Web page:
Edward James Kelly of Broadwater known around town as Ned Kelly.
Edward James Kelly of Broadwater known around town as Ned Kelly.

Decapitated man's sister hopes killer dies in jail

THE sister of decapitated Broadwater man Edward "Ned" Kelly says she hopes her brother's killer dies in the Sydney jail where he will spend at least the next 19 years of his life.

Margaret Simmons wept in the NSW Supreme Court on Friday as an emotionless Jonathon Stenberg was sentenced for what police and the presiding judge have described as one of the most bizarre murders they've dealt with.

The court heard that Stenberg had offered varying versions of events to psychologists about the night he shot his neighbour, cut off his head and attempted to destroy the evidence with fire.

At one point he claimed he had been suffering from hallucinations and that a "voice" in his head had told him to "go and sort him out".

He said that after he had shot Mr Kelly, the same voice told him to "take it off", so, feeling like he "was in a movie", he removed the victim's head - "don't ask me why" - but felt so bad about what he had done that he placed an Akubra hat over the wound.

He also claimed there had been "open hostility" between the pair ever since an incident in 2009, where Mr Kelly allegedly made homosexual advances towards Stenberg, placed his arm around him and said "don't knock it until you try it".

He described an argument with Mr Kelly about the chopping down of a tree on his property and the sound of Mr Kelly banging on his shed as "the last straw".

Before and after the killing, Stenberg spread a number of lies to paint Mr Kelly as a person to be feared.

In the days before, he was drinking at a Broadwater pub when he showed patrons a silver pistol and told one he was a federal police officer, hunting for Mr Kelly because he was apparently wanted for drug and paedophilia offences at Evans Head.

While on the run from police in the Northern Territory, where he was eventually found barricaded in a hide and armed with high powered guns and ammunition, Stenberg emailed his wife and told her that Mr Kelly had threatened to rape her.

The court heard Stenberg was no stranger "to telling untruths".

He had previously claimed to have spent up to six years in the military where he came under in Iraq, when in fact he had served for two years on Australian soil and had spent most of his working life in the construction industry.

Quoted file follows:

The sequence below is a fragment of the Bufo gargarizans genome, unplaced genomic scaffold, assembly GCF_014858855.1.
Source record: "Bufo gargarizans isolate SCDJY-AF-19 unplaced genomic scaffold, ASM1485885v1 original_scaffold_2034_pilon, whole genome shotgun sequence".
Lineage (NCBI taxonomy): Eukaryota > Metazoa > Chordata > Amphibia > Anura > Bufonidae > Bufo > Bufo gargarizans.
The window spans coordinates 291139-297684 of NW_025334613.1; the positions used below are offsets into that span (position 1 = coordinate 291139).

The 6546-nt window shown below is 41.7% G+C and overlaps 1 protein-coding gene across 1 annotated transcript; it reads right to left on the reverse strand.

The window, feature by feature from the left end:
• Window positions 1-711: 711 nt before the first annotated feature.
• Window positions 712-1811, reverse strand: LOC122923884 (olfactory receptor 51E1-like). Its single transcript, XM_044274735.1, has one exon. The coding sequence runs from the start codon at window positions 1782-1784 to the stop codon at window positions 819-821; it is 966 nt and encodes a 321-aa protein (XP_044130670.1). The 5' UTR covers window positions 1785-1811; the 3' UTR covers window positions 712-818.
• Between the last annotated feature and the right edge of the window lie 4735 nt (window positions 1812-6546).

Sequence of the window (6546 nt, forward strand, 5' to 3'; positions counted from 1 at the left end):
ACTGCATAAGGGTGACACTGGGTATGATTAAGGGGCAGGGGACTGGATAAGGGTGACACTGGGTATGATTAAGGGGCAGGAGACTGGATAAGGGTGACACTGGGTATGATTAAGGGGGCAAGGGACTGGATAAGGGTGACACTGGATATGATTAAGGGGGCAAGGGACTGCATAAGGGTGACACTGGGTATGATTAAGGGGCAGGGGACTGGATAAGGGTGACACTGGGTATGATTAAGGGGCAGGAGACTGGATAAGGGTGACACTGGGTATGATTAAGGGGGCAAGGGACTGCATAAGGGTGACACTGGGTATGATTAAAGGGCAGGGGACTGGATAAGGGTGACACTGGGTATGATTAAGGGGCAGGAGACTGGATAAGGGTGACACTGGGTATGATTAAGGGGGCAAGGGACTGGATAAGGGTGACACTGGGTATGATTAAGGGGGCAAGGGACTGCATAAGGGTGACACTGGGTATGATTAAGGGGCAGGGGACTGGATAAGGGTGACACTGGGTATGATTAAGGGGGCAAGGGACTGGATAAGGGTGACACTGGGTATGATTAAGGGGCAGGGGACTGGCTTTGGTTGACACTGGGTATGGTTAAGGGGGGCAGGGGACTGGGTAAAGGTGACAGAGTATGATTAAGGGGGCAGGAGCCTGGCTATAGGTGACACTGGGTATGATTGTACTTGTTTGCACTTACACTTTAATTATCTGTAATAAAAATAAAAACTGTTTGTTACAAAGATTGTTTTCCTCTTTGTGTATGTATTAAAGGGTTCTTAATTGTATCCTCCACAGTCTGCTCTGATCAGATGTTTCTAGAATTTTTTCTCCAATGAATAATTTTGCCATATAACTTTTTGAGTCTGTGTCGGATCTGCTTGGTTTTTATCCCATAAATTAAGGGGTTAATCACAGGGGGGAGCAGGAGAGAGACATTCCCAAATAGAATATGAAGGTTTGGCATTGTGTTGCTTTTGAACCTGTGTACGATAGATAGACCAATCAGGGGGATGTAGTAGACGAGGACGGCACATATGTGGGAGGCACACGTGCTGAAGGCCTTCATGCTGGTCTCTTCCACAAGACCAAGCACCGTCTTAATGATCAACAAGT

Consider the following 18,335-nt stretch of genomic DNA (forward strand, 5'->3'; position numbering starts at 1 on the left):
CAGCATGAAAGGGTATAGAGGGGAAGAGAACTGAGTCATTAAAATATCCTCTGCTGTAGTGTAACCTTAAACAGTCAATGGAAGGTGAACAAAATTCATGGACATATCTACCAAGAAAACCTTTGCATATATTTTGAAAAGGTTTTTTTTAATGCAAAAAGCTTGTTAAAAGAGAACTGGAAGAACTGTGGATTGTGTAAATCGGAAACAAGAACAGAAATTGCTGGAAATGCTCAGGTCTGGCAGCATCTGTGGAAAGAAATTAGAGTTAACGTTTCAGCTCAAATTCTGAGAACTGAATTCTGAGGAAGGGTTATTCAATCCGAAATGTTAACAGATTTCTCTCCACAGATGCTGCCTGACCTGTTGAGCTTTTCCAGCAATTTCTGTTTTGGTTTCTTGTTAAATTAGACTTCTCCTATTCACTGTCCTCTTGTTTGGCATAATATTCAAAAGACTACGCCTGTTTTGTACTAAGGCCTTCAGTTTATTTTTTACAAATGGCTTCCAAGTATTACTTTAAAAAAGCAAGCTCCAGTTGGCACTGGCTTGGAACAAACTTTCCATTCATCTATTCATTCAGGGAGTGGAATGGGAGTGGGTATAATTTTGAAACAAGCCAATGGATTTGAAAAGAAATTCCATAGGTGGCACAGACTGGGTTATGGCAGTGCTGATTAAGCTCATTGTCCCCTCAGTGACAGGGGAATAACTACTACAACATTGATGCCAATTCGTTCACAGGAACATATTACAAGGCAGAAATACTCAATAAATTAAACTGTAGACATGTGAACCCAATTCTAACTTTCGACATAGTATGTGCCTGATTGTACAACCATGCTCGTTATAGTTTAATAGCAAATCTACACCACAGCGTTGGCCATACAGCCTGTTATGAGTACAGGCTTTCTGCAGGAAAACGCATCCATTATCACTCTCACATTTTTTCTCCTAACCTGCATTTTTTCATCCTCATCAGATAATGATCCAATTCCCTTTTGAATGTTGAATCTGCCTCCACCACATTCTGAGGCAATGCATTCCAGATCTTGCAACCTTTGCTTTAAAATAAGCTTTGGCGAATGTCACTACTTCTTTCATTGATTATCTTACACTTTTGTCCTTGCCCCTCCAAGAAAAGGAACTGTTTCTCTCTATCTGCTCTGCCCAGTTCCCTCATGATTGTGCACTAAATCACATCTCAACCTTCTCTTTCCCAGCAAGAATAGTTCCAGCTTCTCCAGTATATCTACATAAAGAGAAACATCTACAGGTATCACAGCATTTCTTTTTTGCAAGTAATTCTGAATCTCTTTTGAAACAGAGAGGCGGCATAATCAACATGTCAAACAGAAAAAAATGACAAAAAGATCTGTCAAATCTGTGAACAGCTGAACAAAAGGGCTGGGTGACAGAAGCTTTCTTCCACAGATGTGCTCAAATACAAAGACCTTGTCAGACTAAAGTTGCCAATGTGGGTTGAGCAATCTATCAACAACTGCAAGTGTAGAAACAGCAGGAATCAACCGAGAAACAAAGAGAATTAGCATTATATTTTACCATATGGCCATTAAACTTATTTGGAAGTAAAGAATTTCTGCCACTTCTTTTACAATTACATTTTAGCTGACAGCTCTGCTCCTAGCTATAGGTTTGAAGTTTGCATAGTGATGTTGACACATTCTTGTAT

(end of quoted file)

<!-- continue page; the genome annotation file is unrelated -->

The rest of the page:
With the chilling evidence about the precision with which Stenberg had decapitated Mr Kelly and his attempt to destroy the evidence by fire, came an equally unsettling revelation about the steps Stenberg had taken to release his victim's pet bird from its cage so it wouldn't get hurt.

Justice Schmidt said the decapitation and attempted incineration of Mr Kelly's body were "brutal and unnecessary" acts and that the disturbing release of the bird shed "considerable light on the seriousness of this awful offence".

She rejected the suggestion the murder was not planned or that Stenberg was so affected by alcohol he didn't know what he was doing.

She found that to the contrary "he was so unaffected that he was able to go in the dark to Mr Kelly's home where he had never been ... execute him with a single shot to the head ... decapitate him cleanly ... take steps to set his home alight with a home-made fuse, to free a bird so that it would not be burnt, to dispose of Mr Kelly's head ... to drive back to his home in Queensland where he reported to his wife that he had shot Mr Kelly because he was pissed off with him ...as he plainly was".

Other than an off-handed comment to police about throwing Mr Kelly's head into a river, Stenberg has never been clear about the location of the remains.

Justice Schmidt said that had Stenberg been truly remorseful he would have given "a full account of what he did to dispose of that part of Mr Kelly's mutilated body".

As the head sentence of 25 years and five months was read out, Stenberg briefly looked up at Justice Schmidt, nodded and turned his gaze back to the wall.

Outside court, Ms Simmons, who was praised by the judge for the strength she had shown in facing Stenberg in court and reading out a series of moving victim impact statements, said the fact that Stenberg continued to keep the location of her brother's head a secret showed "the calibre of a man".

She said Mr Kelly's death had hit her family like "an atomic bomb".

"I hope that Stenberg actually realises what he's done and that someday down the track he decides to take his own life, put himself out of his misery and save the taxpayer's money," Ms Simmons said

"He was a superhero in his own mind - but unfortunately no-one else's."

Stenberg will be eligible for parole in October, 2037.


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